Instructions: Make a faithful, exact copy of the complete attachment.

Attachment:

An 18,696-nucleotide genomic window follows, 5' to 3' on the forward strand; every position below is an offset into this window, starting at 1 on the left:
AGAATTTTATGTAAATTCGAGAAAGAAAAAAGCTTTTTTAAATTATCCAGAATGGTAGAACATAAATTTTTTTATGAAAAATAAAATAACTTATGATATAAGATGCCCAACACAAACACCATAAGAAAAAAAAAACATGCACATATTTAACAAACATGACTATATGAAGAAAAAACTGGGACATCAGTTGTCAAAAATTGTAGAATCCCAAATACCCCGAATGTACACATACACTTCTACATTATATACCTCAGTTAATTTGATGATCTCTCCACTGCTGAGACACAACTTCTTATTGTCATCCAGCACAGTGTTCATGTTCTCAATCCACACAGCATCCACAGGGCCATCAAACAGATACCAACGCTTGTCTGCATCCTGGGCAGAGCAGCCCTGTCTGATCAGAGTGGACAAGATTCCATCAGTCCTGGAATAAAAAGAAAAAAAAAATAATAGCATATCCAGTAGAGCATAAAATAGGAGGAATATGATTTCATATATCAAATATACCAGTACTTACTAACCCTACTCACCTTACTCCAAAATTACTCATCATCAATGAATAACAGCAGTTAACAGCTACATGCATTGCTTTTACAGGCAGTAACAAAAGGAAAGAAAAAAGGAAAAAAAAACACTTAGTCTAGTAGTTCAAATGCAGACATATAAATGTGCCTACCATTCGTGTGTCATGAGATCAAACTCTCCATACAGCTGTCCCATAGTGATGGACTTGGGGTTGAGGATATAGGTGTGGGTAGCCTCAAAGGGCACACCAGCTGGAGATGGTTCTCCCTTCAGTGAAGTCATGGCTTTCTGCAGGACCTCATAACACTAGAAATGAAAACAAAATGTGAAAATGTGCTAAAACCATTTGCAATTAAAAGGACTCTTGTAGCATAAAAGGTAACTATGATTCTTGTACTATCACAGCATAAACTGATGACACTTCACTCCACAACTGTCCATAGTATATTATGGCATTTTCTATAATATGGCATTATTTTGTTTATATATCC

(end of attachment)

An 18,696-nucleotide genomic window follows, 5' to 3' on the forward strand; every position below is an offset into this window, starting at 1 on the left:
AGAATTTTATGTAAATTCGAGAAAGAAAAAAGCTTTTTTAAATTATCCAGAATGGTAGAACATAAATTTTTTTATGAAAAATAAAATAACTTATGATATAAGATGCCCAACACAAACACCATAAGAAAAAAAAAACATGCACATATTTAACAAACATGACTATATGAAGAAAAAACTGGGACATCAGTTGTCAAAAATTGTAGAATCCCAAATACCCCGAATGTACACATACACTTCTACATTATATACCTCAGTTAATTTGATGATCTCTCCACTGCTGAGACACAACTTCTTATTGTCATCCAGCACAGTGTTCATGTTCTCAATCCACACAGCATCCACAGGGCCATCAAACAGATACCAACGCTTGTCTGCATCCTGGGCAGAGCAGCCCTGTCTGATCAGAGTGGACAAGATTCCATCAGTCCTGGAATAAAAAGAAAAAAAAAATAATAGCATATCCAGTAGAGCATAAAATAGGAGGAATATGATTTCATATATCAAATATACCAGTACTTACTAACCCTACTCACCTTACTCCAAAATTACTCATCATCAATGAATAACAGCAGTTAACAGCTACATGCATTGCTTTTACAGGCAGTAACAAAAGGAAAGAAAAAAGGAAAAAAAAACACTTAGTCTAGTAGTTCAAATGCAGACATATAAATGTGCCTACCATTCGTGTGTCATGAGATCAAACTCTCCATACAGCTGTCCCATAGTGATGGACTTGGGGTTGAGGATATAGGTGTGGGTAGCCTCAAAGGGCACACCAGCTGGAGATGGTTCTCCCTTCAGTGAAGTCATGGCTTTCTGCAGGACCTCATAACACTAGAAATGAAAACAAAATGTGAAAATGTGCTAAAACCATTTGCAATTAAAAGGACTCTTGTAGCATAAAAGGTAACTATGATTCTTGTACTATCACAGCATAAACTGATGACACTTCACTCCACAACTGTCCATAGTATATTATGGCATTTTCTATAATATGGCATTATTTTGTTTATATATCC